Google suffers setback in Oracle case against use of Java APIs in Android

Google is about to get another setback in defending Android in the courtroom as ruling from the Oracle vs Google case is expected to be reversed, according to information from litigation reporters present at the hearing.

Oracle and Google have been involved in a high-profile lawsuit for over three years in which Oracle has claimed that Google has infringed on copyrighted intellectual property of the company. Oracle alleged that Google infringed on seven patents and copyrights with the Android mobile operating system. Damages estimated by Oracle were a whopping $6 billion but the claim was played down by the judge at the time.

The case has seen varied responses from the companies and the jury over the period of time. It was eventually ruled that Google will not have to pay any damages and Oracle was asked to pay the legal fees. However, that didn't stop Oracle from challenging the verdict and continuing the legal battle. They gained support from Microsoft earlier in the year, who themselves have been successfully dealing with patent infringing Android vendors.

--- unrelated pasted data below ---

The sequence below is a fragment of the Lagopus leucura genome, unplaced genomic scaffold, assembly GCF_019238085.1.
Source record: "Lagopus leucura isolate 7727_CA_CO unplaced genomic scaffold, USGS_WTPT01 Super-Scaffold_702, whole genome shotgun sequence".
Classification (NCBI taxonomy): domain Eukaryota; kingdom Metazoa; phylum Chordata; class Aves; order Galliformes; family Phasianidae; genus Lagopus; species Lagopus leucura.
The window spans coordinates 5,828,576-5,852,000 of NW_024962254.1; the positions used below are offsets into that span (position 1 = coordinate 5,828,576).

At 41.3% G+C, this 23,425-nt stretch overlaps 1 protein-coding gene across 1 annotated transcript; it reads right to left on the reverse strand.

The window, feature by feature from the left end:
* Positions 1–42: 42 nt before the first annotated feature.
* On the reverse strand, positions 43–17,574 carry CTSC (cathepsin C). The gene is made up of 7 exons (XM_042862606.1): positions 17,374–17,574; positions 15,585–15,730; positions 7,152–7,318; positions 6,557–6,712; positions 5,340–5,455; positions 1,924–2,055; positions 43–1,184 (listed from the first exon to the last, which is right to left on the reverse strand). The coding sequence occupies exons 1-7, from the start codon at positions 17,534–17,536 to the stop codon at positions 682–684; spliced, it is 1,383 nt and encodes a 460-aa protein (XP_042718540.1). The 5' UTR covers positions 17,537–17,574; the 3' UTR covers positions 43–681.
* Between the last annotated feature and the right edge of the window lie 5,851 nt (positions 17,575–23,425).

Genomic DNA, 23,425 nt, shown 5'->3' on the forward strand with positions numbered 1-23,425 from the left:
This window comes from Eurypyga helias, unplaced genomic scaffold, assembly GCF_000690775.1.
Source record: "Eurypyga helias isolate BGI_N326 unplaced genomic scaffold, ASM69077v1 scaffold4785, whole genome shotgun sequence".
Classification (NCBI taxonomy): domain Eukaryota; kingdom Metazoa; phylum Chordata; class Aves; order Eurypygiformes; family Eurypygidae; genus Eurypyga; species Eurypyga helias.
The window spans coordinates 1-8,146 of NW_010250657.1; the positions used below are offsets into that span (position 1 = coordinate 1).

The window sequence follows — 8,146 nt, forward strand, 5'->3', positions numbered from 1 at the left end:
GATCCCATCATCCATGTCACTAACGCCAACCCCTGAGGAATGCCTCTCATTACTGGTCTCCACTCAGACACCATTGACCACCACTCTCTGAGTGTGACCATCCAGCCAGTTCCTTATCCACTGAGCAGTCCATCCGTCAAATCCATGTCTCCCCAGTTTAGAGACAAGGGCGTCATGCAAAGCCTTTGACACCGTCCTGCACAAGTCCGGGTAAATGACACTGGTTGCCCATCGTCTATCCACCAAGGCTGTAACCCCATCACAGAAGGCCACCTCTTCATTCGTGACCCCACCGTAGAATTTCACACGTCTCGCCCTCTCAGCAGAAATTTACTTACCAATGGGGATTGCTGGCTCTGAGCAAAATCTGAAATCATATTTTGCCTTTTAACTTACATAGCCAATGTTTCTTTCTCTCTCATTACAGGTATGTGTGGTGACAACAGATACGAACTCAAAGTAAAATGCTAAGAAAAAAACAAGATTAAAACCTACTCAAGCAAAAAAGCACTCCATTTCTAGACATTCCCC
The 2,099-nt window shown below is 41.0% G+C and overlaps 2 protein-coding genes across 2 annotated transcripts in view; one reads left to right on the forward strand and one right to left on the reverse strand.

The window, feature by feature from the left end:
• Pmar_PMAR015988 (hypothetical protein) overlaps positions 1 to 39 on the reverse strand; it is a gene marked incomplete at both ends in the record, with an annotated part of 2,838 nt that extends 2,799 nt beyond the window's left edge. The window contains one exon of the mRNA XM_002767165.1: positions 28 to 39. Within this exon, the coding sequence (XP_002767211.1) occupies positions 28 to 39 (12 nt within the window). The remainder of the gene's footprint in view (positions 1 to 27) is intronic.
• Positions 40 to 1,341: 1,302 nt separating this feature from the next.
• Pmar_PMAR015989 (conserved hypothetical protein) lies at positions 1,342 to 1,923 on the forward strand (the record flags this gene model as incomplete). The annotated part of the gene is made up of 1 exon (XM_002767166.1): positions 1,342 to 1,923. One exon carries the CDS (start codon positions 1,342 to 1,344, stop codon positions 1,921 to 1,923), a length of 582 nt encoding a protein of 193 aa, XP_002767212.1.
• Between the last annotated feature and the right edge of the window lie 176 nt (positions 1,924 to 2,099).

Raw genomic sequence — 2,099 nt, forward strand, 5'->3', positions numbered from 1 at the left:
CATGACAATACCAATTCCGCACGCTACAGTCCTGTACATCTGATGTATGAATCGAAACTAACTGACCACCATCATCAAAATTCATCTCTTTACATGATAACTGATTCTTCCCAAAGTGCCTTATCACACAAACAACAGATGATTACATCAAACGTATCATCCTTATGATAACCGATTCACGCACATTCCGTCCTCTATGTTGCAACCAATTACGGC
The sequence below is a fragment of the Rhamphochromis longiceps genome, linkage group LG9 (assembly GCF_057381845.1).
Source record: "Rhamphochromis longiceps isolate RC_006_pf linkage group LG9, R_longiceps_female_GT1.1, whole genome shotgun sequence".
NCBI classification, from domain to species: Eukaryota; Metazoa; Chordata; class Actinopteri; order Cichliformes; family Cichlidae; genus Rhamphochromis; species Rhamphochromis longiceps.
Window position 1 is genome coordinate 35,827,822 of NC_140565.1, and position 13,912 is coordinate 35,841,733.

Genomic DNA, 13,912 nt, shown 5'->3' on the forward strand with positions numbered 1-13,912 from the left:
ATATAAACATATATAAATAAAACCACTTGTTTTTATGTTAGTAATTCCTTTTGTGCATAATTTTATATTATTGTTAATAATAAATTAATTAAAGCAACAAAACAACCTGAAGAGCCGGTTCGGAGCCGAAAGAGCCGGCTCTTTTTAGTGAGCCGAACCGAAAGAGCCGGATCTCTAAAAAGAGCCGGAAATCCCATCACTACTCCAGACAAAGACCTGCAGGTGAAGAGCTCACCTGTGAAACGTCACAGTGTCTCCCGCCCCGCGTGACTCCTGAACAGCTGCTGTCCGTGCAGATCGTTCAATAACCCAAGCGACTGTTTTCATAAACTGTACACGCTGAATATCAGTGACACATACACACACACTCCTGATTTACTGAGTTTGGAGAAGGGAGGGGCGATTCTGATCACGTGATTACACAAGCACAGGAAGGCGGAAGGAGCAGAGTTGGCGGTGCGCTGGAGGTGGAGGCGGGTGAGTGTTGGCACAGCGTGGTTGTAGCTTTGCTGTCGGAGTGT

Now, a hearing of the appeals court has gone underway and litigation reporters from various media outfits are reporting that the initial ruling is expected to be reversed and might go in favour of Oracle. The appeals court seems to have accepted that the infringed code was indeed copyrightable.

Some of the tweets that appeared regarding the hearing can be seen below.

If the ruling does get reversed in the coming weeks, a retrial will take place to determine fair use in case District court fails to find remedies.

Source: FOSS Patents

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